Croissants & Chocolate croissants

Chocolate croissant

This recipe is a little bit special for me because I first started my pastry and baking hobby with a (chocolate) croissant recipe. After moving to the US from France, I slowly began to miss french pastries and viennoiseries. In France those are very common, so common I naively thought croissants were super easy to make… Little did I know the journey I were about to encounter to succeed a leavened puff pastry. It took me a while to get the result I remembered from my childhood boulangeries, until that morning, baking some for a friend’s baby shower, I reached the result you can see above. Exactly what I wanted: not too dense unlike a brioche but fluffy, soft but crispy at the same time thanks to the multiple layers, and of course, a rich and complex flavour from the flour’s gluten, complemented by the butter instead of being overpowered by it.

But don’t worry, they are some tricks to succeed this recipe at home without professional tools (like a steam oven that most of us can only dream about). First you need to read the leavened puff pastry and the French croissant dough posts. Once you have your dough, only 3 things are left do do.

Shaping the dough

Rolled puff pastry
You need to shape your dough into 15cm wide rectangles which are about 3mm thick (you might have to shape it into a 30cm wide rectangle and cut it in half afterward). Be careful not to have the dough too thin, otherwise it almost doesn’t rise at all and you’re left with some ridiculously tiny compact baby croissants. They sure look cute, but that’s the only thing they have for them 😉

Following this diagram, cut the rectangle into isosceles triangles with a base of about 10-12cm, and additional small cuts in the middle of their bases. One rectangle should give you about 6 triangles.

Croissant cuts diagram
Croissant cuts diagram

To shape the croissants, pull slightly on the tip to extend it, and roll the croissant triangle starting from the base to the tip, making sure it ends up under the shaped croissant.

If you want to make chocolate croissants, just cut the dough into small rectangles, large enough for a bar of your favorite chocolate and long enough to be able to roll it inside and make two full 360° turns around it.

Rise (and shine)

uncooked chocolate croissantsuncooked croissantsuncooked croissants closeup

Put the shaped croissants on a parchment paper and oven plate, and let it rise in a warm place (not too warm though! otherwise the butter will melt…) for about 2h-2h30. Make sure there’s no airflow too. A good place is to put it in the oven (turned off obviously). During winter you can warm up your oven slightly (about 20°C/68°F) before putting the croissants to rise inside.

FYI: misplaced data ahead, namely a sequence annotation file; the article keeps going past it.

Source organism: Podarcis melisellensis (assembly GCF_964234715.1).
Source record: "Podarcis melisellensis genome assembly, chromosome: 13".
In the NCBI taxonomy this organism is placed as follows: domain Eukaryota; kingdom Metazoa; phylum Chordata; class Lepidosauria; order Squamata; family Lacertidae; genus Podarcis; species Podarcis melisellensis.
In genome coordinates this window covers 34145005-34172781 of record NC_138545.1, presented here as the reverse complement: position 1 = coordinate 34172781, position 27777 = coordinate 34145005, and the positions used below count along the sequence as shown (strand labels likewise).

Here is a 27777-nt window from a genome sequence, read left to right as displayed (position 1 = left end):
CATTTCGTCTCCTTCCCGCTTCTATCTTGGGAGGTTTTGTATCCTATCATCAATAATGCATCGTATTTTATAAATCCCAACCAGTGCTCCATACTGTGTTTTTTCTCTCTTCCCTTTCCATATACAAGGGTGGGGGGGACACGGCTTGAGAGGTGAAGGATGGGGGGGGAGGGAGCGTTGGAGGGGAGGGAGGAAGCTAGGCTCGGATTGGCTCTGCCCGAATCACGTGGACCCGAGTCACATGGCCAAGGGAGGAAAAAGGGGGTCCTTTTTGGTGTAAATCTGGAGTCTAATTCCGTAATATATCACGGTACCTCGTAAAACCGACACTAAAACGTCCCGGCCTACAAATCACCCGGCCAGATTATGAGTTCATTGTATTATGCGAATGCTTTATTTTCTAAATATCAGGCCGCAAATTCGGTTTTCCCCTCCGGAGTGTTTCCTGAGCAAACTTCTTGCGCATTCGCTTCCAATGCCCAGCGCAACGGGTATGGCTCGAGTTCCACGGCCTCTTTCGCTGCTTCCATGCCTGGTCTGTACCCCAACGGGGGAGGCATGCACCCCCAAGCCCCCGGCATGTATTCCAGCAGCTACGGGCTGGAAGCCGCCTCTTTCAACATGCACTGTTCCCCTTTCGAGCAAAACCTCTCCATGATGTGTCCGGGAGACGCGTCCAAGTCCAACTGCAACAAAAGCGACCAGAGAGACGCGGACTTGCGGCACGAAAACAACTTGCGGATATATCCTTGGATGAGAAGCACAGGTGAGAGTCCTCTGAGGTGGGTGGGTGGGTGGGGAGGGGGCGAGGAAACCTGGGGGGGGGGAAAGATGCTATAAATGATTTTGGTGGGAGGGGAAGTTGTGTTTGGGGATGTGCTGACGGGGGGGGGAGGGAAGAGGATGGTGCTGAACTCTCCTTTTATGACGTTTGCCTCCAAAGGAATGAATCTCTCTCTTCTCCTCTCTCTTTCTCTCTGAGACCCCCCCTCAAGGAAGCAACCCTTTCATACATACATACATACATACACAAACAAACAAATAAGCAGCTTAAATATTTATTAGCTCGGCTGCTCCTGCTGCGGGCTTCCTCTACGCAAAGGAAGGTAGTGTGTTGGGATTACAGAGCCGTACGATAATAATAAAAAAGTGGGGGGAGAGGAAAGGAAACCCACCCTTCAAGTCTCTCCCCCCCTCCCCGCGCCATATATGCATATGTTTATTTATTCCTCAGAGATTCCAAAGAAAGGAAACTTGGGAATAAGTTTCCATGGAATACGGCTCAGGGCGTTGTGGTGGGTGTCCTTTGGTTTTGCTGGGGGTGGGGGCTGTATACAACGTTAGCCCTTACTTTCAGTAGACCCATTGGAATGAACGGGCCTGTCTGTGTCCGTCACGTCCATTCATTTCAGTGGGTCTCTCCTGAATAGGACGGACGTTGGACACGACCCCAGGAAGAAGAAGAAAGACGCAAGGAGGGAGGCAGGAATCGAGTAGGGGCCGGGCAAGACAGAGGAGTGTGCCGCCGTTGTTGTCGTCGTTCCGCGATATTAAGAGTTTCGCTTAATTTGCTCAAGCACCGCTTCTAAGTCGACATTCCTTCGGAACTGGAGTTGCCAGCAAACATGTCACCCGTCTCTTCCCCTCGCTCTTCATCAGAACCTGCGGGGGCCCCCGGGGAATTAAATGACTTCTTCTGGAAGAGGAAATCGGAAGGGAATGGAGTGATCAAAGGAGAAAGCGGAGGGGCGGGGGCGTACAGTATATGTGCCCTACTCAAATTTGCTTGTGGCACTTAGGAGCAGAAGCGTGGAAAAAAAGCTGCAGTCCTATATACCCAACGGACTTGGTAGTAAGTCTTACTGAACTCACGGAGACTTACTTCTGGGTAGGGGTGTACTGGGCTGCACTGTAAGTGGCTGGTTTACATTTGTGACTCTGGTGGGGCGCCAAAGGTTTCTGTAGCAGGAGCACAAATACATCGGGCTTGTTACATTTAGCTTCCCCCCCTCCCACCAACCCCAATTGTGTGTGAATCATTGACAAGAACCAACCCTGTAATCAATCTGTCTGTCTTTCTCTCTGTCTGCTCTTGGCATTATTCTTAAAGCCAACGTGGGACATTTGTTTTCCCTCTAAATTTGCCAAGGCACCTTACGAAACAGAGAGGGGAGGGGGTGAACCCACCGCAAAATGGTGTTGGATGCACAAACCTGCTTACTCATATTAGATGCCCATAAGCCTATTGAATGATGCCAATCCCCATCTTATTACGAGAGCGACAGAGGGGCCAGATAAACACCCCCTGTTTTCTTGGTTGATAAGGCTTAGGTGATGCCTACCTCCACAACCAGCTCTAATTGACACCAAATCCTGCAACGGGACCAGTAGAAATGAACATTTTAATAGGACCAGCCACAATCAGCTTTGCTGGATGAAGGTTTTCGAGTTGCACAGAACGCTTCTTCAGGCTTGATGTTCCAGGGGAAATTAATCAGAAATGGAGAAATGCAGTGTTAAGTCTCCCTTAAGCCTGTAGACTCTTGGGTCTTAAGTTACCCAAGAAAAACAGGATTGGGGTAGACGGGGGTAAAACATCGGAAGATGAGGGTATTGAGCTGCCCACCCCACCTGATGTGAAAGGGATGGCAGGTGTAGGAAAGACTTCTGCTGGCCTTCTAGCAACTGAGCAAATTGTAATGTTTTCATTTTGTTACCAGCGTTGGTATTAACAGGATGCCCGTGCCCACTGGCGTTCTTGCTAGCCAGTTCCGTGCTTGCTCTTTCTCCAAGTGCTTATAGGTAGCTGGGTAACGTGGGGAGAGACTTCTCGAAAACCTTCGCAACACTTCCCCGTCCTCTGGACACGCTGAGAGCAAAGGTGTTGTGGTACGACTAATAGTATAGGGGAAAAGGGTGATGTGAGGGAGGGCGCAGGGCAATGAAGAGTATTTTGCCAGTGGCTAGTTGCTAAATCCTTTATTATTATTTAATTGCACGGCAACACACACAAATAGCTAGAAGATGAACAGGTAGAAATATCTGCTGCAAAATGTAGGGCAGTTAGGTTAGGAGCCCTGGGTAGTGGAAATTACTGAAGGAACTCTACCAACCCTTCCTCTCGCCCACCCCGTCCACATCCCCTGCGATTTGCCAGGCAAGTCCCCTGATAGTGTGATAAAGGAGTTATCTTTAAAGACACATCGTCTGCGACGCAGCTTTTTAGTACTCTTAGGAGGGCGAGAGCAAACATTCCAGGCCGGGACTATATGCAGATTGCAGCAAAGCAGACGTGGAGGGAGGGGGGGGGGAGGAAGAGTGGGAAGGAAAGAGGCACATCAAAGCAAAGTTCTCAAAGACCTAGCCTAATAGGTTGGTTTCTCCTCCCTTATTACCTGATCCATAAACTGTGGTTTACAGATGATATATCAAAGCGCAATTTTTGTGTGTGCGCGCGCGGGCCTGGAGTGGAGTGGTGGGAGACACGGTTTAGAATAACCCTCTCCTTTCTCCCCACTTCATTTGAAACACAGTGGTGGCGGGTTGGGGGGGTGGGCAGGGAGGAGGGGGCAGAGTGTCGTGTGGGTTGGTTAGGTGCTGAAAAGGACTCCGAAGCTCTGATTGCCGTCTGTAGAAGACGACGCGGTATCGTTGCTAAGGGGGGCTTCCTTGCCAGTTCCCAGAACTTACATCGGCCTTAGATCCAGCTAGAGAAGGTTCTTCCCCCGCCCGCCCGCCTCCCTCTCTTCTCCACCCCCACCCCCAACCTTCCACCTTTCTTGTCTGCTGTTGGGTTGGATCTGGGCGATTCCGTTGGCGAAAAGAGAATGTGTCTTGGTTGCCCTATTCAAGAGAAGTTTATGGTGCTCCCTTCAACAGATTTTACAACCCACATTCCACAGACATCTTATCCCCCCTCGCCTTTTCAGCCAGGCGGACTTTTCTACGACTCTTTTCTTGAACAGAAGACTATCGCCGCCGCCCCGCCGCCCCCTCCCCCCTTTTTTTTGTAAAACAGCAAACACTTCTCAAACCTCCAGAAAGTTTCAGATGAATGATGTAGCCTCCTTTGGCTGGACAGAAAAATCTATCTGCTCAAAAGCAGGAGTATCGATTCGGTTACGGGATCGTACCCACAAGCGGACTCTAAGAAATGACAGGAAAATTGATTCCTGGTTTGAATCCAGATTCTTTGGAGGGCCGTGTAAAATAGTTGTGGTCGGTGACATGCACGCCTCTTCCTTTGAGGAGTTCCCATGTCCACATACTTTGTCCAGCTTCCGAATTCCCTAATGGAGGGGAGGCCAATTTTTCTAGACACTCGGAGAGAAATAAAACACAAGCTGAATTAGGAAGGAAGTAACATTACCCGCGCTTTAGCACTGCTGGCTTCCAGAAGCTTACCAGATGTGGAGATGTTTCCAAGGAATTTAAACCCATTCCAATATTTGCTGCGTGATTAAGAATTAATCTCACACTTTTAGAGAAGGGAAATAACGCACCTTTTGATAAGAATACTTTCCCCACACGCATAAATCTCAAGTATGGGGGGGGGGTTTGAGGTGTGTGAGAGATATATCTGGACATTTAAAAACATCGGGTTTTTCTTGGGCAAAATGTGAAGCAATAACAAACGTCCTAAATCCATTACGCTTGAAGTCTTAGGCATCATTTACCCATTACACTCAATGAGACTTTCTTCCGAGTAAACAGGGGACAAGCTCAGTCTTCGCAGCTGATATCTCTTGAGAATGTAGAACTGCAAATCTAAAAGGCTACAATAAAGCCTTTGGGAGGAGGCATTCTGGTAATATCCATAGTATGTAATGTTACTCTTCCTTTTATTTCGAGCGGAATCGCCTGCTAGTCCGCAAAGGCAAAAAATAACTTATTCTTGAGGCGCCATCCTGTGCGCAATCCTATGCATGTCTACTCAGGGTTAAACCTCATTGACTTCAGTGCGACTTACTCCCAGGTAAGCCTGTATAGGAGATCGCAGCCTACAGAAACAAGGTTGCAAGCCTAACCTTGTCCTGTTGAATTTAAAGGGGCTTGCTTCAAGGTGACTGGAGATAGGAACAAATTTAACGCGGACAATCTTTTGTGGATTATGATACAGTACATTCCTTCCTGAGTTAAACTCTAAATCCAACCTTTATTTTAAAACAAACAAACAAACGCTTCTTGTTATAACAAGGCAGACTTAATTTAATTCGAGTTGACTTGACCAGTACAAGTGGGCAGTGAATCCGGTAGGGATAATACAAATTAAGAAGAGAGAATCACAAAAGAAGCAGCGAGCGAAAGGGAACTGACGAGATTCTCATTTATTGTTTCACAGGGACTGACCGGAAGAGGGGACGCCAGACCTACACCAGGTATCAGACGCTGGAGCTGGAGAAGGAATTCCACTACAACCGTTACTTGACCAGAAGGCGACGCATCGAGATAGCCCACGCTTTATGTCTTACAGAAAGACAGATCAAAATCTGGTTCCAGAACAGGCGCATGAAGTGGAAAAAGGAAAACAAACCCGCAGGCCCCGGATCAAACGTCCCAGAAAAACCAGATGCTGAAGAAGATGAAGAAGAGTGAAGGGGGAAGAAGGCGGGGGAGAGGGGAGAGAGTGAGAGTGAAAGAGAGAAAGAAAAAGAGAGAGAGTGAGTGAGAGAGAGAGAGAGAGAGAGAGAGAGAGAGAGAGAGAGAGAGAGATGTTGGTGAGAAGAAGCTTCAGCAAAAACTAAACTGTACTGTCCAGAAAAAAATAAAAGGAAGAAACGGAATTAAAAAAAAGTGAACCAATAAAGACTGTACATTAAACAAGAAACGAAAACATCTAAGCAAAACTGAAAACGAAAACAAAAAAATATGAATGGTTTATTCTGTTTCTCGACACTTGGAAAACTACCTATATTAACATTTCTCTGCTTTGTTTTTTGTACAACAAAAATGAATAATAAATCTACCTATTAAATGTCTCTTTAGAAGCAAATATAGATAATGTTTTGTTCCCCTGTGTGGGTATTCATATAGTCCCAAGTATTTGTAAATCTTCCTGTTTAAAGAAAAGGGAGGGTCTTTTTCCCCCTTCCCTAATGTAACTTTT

Do not “over-rise” the croissants though, otherwise they could deflate. A check is to gently press the dough with a finger: it should take its shape back once you remove it.



If you put the croissants to rise in the oven, remove them first, and pre-heat your oven to 200°C/390°F with a metal container at the bottom of the oven. Use a very cheap metal container since it is likely going to be damaged with the abuse we’re going to put it through…

Using egg yolks mixed with a few drops of water or milk, (gently!! you don’t want to deflate them) glaze the croissants with a brush.

Once the oven is ready and heated, be prepared, you’ll have to do the following steps very quickly:

  • put the croissants inside the oven
  • throw some hot water inside the metal container you put at the bottom
  • close the oven door as fast as possible!

Since you probably don’t have a professional steam oven, the idea is to create a water vapor cloud which would moist the surface of your croissants during the first minutes of baking, enabling the croissants to rise even more before the crust starts to form. Obviously you have to be fast. If you don’t close the oven door fast enough the water vapor just escapes outside and this trick is useless. I said to use a cheap metal container because the metal container is going to have to endure quite some thermal choc, which would likely destroy any non-stick coating it could have. Therefore, just use a plain metal one, and use the same one all the time, there’s no need to abuse/destroy more than one container.

That’s pretty much it: let them bake for about 10-15min and enjoy! 🙂


failed croissants, not rising
failed croissants, not rising

Problem: the croissants didn’t rise!
Solution(s): make sure the dough is thick enough, no less than 3mm, otherwise the gaz produced by the yeast won’t be trapped inside the dough and it won’t rise. You might also have a temperature issue if it’s winter (you can preheat your oven to about 20°C/68°F and let them rise inside if that’s the case). Make also sure your yeast is well alive: proof the yeast before using it (read my post about the yeast).


failed croissants, too dense
failed croissants, too dense

: the croissants are not fluffy enough, they are like a brioche inside!
Solution: either they didn’t rise enough, the puff pastry was not done well enough, or you used too much milk in the croissant dough recipe. You can substitute partially or totally the milk with spring water. The croissants will be crispier, and less brioche-like.

Problem: the croissants are unrolling during rising/baking.
Solution: Make sure the triangle tip/end is under the croissant when you shape them.


It took me 4-5 attempts to get the results I wanted, and hopefully all my past failures are going to speed up the process for you 🙂
Let me know if you have any questions or other troubles I didn’t list in my troubleshooting section. I’ll try my best to answer you and update this section.

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